Casino equipment maker and lottery services provider Scientific Games Corp said on Thursday its fourth-quarter 2016 revenue rose by 2.1 percent year-on-year to US$752.2 million. The revenue growth in the period included “a 52 percent increase in social B2C [business-to-consumer] gaming, as well as a 37 percent increase in table products,” the firm said in a press release.
Nasdaq-listed Scientific Games reported attributable earnings before interest, taxation, depreciation and amortisation (EBITDA) of US$$293.5 million for the three months to December 31, compared to US$292.9 million in the prior-year period. The company said the improvement was due to lower selling, general and administrative expenses.
Operating loss for the period was US$12.3 million, compared to US$54.4 million in the prior-year period. The firm said the 2016 fourth-quarter operating loss included a US$69.0 million non-cash goodwill impairment charge and restructuring; and other charges of US$36.3 million.
Net loss for the three months to December 31 narrowed to US$110.8 million, compared to US$127.5 million a year earlier.
“The 2016 fourth quarter was the fifth consecutive quarter of growth, with year-over-year revenue growth besting last year’s strong performance,” said Kevin Sheehan, Scientific Games’ chief executive, in a statement.
He added: “Our gaming division continues to lead with innovation and strong execution, including the launch of the Gamescape platform, which in the fourth quarter helped drive the first quarterly sequential increase in our wide-area progressive (WAP) premium-participation installed base in more than three years, as well as the initial very promising performance of our innovative TwinStar J43 for-sale gaming cabinet.”
Scientific Games’ gaming segment – which includes gaming operations, gaming machine sales, systems and table products – recorded total revenue of U$460.9 million for the three months ended December 31, down 1.7 percent from a year earlier. The company said the result included a US$7.8-million unfavourable impact related to foreign currency.
Gaming machine sales revenue declined 2.6 percent year-on-year to US$169.5 million in the fourth quarter. The company shipped 9,234 new gaming machines in the fourth quarter, including 5,115 new units shipped to North America customers and 4,119 units to international customers.
Revenue from sales of table products increased 36.6 percent year-on-year, to US$54.9 million. The segment growth was “due to an increase in sales of shufflers and other utility products, primarily into Asian markets,” said the company.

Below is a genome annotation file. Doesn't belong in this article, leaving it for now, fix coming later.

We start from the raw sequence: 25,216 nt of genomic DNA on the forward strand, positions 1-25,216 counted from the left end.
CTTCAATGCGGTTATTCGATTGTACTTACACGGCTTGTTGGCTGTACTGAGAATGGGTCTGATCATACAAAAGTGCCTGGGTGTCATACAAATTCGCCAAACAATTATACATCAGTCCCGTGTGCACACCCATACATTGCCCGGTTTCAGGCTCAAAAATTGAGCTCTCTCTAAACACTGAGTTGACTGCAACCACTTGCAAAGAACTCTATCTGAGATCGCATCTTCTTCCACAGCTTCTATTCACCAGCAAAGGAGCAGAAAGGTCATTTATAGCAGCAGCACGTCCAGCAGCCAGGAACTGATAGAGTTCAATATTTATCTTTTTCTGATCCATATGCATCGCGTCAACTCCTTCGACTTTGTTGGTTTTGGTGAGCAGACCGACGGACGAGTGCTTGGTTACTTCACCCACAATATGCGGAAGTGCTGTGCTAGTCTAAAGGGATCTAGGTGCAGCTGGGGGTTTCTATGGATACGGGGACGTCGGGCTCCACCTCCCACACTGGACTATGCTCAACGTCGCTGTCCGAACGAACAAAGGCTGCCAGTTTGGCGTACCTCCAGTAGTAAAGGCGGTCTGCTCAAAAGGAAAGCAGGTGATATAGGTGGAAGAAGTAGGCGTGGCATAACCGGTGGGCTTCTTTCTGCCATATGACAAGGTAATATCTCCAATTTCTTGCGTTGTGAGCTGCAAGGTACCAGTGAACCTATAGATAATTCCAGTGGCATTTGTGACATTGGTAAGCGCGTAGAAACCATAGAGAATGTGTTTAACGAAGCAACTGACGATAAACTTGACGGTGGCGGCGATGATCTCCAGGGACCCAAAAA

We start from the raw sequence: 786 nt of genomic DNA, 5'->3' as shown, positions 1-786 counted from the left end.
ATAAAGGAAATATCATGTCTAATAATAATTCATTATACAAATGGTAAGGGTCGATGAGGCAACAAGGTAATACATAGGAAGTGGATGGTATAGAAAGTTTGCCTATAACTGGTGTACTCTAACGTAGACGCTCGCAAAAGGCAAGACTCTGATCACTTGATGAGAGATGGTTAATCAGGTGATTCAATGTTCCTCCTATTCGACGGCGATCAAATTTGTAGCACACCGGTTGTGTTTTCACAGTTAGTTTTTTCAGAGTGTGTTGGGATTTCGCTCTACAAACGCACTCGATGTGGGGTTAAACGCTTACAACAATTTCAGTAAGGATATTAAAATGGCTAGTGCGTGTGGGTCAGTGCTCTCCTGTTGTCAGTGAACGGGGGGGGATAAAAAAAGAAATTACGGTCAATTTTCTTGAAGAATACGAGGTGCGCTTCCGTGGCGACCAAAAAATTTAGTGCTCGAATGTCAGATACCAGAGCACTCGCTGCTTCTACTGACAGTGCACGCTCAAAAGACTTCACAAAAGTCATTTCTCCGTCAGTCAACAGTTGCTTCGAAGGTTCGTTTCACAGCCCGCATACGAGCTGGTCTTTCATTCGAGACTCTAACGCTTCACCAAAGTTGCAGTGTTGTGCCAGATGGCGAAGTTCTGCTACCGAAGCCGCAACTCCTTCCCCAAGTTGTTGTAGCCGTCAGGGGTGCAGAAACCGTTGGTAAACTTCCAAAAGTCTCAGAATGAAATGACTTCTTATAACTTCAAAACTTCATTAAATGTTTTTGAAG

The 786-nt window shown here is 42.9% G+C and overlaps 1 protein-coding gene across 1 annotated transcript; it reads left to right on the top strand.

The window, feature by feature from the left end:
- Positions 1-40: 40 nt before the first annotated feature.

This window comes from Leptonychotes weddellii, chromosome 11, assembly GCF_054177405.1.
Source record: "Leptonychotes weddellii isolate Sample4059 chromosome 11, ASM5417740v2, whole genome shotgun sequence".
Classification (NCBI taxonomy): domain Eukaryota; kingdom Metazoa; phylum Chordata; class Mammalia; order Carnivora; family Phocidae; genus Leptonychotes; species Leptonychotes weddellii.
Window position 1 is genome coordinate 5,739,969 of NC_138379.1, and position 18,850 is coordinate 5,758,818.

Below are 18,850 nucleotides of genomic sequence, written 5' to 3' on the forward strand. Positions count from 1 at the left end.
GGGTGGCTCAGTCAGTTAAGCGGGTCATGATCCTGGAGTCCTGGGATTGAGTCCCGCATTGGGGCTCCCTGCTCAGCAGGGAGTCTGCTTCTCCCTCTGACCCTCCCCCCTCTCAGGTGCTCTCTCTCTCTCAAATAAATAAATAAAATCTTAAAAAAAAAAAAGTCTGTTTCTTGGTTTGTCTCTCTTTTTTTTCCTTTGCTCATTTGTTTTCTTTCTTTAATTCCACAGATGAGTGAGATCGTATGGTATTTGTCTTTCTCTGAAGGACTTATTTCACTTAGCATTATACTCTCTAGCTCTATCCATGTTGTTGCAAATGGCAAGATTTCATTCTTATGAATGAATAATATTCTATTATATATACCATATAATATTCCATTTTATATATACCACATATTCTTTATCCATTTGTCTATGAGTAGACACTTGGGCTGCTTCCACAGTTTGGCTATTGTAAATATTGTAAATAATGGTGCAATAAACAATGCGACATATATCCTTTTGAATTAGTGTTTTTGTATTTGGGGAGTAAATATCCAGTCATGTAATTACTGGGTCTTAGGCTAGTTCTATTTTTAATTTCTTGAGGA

Fourth-quarter revenue for Scientific Games’ lottery business went down 3.9 percent year-on-year to US$199.7 million. Total revenue for the interactive segment increased by 51.9 percent year-on-year, to US$91.6 million.
For full-year 2016, the Las Vegas-based company said its revenue grew by 4.5 percent in year-on-year terms to US$2.88 billion. The firm posted operating income of US$130.6 million for the year, compared to an operating loss of US$1.02 billion in 2015. Net loss for the full year narrowed to US$353.7 million, compared to US$1.39 billion in the previous year.
Scientific Games said it reduced the principal amount of its total debt by US$169.4 million in 2016, leaving the company with total debt of US$8.02 billion at the end of the year.
Scientific Games chief financial officer Michael Quartieri said in a statement: “We continue to refine our business processes to yield greater financial discipline, while ensuring continued investment in innovation to drive profitable growth. While improvement initiatives implemented in the fourth quarter had a cash cost of US$6 million, we expect these actions will expand our margins and cash flow in 2017.”
Earlier this month, Scientific Games took steps to reduce its annual cash interest burden “by approximately US$30 million at current rates, while extending the average maturity of our capital structure,” the firm said. The transactions included a private offering of US$1.15 billion in aggregate principal amount of 7.0 percent senior secured notes due 2022.
“We expect these steps will yield a planned increase in cash flow that supports our goal of additional deleveraging in 2017,” said Mr Quartieri.
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"Our main focus is just making sure – and particularly within Australia – to the maximum extent possible, that we can have uniformity [among different jurisdictions]"
Chief executive of the Australia-based Gaming Technologies Association